The value of Health Economics is indispensable in a society. Its scarcity is a primary concern especially among countries without ample resources to provide healthcare (Culyer, 1989). Another major issue that makes Health Economics important is the mode of distribution. There have been situations showing lack of logistic strategies that effectively deliver health to major recipients. Finally, the sustenance of supply and allocation of health care makes Health Economics valuable. In ensuring both the necessities are satisfied, costs have to be incurred consistently. It is the spending capacity of countries that decide supply and distribution of healthcare.
According to Fuchs (1996, pp.1-24), the level of expenditures incurred by governments in healthcare delivery has increased precipitously. The sudden rise in cost can be attributed to intellectual advances, greater availability of information, and the ever-increasing demand for such service. The dedication of government spending to health care services results to various economic sacrifices. Aside from health, there are pressing needs that the society needs to acquire. Concentration in healthcare looms problems such as forging quality education and the generation of sustainable income through investments and government spending.
Direct costs of delivering healthcare involve...
Moreover, the government needs to incur indirect costs such as building of infrastructures to ensure that transportation and communication improves healthcare delivery. Furthermore, the marginal cost of health care needs to be evaluated. Unlike the total cost, which is simply an aggregate, marginal cost accounts the movement in the cost. It is more important to monitor the effect of population increase in total healthcare than measuring the total cost alone.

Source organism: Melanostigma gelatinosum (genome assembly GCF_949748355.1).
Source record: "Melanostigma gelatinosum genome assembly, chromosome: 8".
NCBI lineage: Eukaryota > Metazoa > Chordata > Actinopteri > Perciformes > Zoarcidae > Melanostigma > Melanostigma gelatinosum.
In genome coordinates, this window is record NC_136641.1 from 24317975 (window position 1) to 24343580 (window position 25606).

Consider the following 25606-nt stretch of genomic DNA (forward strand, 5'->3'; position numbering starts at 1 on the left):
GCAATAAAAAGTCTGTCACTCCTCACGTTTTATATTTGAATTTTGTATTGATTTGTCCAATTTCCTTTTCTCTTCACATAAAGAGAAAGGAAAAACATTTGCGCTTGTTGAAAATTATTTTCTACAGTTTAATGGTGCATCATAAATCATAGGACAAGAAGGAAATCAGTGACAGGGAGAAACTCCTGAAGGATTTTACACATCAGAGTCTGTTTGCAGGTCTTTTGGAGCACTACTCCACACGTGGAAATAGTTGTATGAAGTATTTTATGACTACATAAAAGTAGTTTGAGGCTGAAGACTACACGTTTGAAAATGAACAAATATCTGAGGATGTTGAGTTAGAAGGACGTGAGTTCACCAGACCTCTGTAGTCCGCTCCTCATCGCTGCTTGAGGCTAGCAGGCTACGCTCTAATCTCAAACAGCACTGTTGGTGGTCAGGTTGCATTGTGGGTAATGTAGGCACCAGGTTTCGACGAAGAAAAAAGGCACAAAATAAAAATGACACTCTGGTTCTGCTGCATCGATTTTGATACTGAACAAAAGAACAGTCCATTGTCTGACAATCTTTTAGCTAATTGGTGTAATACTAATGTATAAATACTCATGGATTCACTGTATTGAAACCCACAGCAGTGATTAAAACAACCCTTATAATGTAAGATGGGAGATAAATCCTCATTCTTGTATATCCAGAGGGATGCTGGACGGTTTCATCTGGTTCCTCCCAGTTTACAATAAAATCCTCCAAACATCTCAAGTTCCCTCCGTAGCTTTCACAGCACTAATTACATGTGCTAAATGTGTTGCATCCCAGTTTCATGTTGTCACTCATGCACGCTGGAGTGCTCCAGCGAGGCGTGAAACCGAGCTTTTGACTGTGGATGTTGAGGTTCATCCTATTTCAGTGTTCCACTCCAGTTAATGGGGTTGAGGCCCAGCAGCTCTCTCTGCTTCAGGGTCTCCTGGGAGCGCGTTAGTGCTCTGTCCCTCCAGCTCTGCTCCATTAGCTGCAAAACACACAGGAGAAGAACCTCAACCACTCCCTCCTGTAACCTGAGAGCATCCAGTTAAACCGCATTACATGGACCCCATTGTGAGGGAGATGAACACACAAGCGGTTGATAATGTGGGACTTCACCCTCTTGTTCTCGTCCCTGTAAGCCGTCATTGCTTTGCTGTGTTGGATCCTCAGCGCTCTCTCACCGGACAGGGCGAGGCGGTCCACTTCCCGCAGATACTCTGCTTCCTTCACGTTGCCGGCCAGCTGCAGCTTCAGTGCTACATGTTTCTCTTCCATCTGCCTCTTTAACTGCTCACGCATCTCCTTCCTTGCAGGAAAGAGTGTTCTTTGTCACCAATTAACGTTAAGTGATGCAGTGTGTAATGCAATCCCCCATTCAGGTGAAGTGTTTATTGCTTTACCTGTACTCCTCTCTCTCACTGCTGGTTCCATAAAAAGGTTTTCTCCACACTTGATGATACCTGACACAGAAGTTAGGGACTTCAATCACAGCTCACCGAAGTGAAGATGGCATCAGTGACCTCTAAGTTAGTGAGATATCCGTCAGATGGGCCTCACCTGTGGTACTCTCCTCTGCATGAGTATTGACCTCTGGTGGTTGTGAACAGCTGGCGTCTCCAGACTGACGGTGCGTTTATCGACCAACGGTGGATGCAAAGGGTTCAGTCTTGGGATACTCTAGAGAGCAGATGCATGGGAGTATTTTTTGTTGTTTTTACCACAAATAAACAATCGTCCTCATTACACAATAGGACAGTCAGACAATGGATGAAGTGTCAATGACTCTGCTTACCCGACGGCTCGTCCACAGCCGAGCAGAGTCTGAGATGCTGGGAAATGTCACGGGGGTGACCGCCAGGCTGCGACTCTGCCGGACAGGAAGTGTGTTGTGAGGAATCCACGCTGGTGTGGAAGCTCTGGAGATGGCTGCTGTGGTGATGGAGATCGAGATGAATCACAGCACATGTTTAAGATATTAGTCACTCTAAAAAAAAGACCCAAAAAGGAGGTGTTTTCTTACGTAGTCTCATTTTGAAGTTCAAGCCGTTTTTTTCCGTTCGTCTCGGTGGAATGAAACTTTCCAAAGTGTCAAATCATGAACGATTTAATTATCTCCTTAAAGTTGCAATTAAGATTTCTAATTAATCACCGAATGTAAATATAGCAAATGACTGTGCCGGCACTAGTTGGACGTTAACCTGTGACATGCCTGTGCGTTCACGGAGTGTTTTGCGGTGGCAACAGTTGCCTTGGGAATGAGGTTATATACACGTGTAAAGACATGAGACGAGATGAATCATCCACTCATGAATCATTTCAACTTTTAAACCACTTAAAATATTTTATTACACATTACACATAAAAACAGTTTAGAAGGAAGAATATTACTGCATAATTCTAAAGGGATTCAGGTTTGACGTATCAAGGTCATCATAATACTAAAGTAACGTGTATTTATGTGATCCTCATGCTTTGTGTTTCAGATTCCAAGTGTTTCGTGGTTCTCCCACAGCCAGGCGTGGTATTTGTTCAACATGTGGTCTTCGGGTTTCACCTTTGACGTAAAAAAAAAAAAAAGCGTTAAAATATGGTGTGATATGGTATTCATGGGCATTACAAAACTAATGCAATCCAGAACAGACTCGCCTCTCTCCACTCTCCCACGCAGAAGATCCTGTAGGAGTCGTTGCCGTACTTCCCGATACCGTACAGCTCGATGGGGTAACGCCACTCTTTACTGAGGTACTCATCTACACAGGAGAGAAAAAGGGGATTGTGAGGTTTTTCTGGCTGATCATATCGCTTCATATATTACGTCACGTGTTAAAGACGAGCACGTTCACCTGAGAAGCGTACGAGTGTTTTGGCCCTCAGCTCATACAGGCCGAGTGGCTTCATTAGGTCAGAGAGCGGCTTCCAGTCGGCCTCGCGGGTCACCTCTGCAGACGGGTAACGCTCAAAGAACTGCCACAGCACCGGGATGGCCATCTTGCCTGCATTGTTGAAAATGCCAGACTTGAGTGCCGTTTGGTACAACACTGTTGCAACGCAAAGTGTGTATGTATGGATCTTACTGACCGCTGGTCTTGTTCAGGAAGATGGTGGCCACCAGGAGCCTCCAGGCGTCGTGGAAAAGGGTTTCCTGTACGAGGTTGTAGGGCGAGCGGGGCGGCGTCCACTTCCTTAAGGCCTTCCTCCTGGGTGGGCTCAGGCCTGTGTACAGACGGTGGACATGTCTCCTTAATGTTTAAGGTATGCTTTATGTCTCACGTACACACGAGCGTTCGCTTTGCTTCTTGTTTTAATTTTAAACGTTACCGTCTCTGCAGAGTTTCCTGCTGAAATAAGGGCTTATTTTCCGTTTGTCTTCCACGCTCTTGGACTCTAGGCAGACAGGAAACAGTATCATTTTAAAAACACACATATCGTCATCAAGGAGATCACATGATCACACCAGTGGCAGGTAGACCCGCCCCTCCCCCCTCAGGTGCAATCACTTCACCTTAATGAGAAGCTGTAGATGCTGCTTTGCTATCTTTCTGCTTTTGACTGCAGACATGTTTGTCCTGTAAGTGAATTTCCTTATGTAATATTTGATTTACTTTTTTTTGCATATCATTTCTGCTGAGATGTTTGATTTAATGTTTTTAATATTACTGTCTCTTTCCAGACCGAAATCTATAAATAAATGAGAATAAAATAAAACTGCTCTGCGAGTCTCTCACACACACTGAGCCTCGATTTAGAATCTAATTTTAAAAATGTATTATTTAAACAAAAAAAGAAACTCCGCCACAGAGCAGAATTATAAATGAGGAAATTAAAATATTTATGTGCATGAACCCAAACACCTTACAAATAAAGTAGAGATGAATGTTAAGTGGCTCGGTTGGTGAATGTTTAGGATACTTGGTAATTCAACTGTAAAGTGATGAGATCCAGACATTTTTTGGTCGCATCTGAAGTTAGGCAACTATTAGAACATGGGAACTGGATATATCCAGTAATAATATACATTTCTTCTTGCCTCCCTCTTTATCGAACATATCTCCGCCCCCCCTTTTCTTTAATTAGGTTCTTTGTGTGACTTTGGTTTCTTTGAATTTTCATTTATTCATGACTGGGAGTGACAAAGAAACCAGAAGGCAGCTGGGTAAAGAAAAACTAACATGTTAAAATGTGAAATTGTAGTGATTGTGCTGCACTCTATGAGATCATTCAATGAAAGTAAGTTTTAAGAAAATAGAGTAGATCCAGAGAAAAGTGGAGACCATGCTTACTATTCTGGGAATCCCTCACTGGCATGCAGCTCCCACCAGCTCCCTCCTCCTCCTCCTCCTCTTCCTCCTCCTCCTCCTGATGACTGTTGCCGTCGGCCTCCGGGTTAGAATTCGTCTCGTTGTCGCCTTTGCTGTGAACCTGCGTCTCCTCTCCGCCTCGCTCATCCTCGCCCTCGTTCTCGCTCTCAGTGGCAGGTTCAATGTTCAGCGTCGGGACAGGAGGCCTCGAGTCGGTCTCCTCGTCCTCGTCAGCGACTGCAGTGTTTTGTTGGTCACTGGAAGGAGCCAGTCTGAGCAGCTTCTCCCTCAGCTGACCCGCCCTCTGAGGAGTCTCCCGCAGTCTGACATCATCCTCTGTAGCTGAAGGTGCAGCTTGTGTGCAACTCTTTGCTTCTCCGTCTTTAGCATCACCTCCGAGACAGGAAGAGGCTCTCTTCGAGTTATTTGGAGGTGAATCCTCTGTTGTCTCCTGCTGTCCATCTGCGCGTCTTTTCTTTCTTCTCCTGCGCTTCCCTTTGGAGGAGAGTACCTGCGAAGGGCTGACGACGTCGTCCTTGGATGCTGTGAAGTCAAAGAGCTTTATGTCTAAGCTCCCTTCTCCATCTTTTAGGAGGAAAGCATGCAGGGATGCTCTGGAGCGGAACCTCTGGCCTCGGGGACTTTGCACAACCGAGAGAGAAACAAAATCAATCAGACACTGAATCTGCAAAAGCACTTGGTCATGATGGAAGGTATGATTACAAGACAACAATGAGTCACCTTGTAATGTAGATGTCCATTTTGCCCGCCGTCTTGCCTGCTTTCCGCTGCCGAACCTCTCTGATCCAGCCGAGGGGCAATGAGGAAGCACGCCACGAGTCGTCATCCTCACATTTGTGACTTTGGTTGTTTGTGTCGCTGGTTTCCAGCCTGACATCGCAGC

Four Techniques of Health Economics
Health Economics can be approached scientifically using tools and mechanisms. Analytic evaluation of cost management in Health Economics serves as the primary point of these discussions. First, the cost-minimisation analysis (CMA) economic compares a particular health care product or service. The goal of the method is to find the least costly option among a pool of choices (Donaldson and Shackley, 1997). It has to be noted that the alternative chosen needs to demonstrate an effect that is substantially similar to the other choices provided.
There are several conditions in this analysis that have to be verified before arriving as conclusive findings. The initial comparison will use price as the gauge. Indeed, it is easy to identify which among the alternatives is the most economic. Another important consideration in this analysis is the negative effects provided by a medicines being compared. It is important to emphasize on the level of toxicity and the option being considered needs to be as low-risk as the other medicines. Lastly, the effectiveness of the medicine being prioritised has to within the level of the other medicine it is being compared with.
Cost-benefit analysis (CBA) necessitates programme results to be valued monetarily (Nas, 1996). This allows